In a Swedish study on risk factors for suicide among adults during 2001–2008, Crump et al7 found that a previous diagnosis for COPD was a somatic risk factor for suicide in both women and men. Similarly, in two recent studies using data from the General Practice Research Database in the UK, Webb et al16 ,17 found that COPD was among several somatic illnesses associated with a significantly increased risk of suicide and of self-harm; but the authors failed in detecting a highly significant sex difference in the effect of COPD on either suicide completion or self-harm, albeit the associated estimate of risk for suicide death was somewhat higher in women than in men. Furthermore, in a recent population-based study addressing suicide risk in relation to physical disorders, Bolton et al14 reported that women with COPD had almost five times the odds of suicide compared to women without COPD. Our findings are to a large extent in line with these studies but, compared to the studies of Crump et al and Webb et al, we further demonstrated a significantly stronger effect of COPD on risk for suicide in women than in men, although the observed OR for women in our study was not as large as in the study of Bolton et al. The observed sex difference in suicide risk associated with COPD echoes the earlier notion that women reacted more strongly towards physical functional problems than men did.12 ,23

The progressive increase of suicide risk with recency of being diagnosed or treated for physical illnesses has been reported in a number of studies on specific physical conditions such as cancer,14 ,26 diabetes,27 multiple sclerosis,28 allergy24 as well as other physical illnesses.12 A progressive increase of suicide risk associated with the severity of physical illness, measured by frequent hospitalisations, has also been noted in a few studies.12 ,26 ,28 Our study extends the existing evidence that these observations are also applicable to the specific illness of COPD.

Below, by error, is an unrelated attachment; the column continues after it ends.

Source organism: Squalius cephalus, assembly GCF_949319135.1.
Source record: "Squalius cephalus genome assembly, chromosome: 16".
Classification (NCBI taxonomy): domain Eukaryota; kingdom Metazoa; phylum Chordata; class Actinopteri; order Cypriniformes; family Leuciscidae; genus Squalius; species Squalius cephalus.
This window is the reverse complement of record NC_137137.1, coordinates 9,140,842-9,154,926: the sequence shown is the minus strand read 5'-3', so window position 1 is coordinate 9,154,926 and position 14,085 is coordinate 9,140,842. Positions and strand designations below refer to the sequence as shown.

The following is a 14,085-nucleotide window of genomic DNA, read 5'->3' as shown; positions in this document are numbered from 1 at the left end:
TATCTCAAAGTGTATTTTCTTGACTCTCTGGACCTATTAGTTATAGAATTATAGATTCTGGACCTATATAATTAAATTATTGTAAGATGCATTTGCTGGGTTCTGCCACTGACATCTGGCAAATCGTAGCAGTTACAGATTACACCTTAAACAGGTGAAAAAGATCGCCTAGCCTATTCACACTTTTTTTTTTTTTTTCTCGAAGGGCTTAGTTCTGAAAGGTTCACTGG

This study also adds to the literature by showing that the effect of COPD on suicide risk differs according to personal psychiatric status with a more prominent effect for persons without, rather than with, a psychiatric history, suggesting a possible mediating role of psychiatric illness on the link of COPD with the risk for suicide.

Clinically, COPD is often associated with physical impairment and decreased social and emotional quality of life.3 ,5 ,6 ,29 Any worsening of the illness would have an effect on degrading the patient's physical function, quality of life as well as mental well-being, and thus accelerates the patient's wish to end her/his own life. This may well explain our observation of the progressively increased risk of suicide along with multiple hospitalisations and recency of hospitalisation, although we could not elucidate the possible influence of being hospitalised per se, because hospitalisation itself could also induce a certain level of stress on the patients.

Psychiatric illness is a well-known risk factor for suicide completion.30 Somatic patients having been treated for psychiatric problems may receive additional attention on possible suicidal behaviour than individuals who have never had any hospital contact because of psychiatric problems.7 ,31 Consequently, a diagnosis of COPD has a relatively smaller effect on risk of suicide for individuals with psychiatric comorbidity than for those without the comorbidity. Moreover, patients with psychiatric illness already have an increased suicide risk a priori, it is therefore understandable that the additional effect from COPD on suicide risk in these patients is not as strong as the effect of COPD in patients who have never received any specialist care or been hospitalised for psychiatric treatment. Also, the possible influence of psychiatric problems that are clinically undiagnosed or untreated may be contributable to the relatively strong effect of COPD in patients with no record of psychiatric history.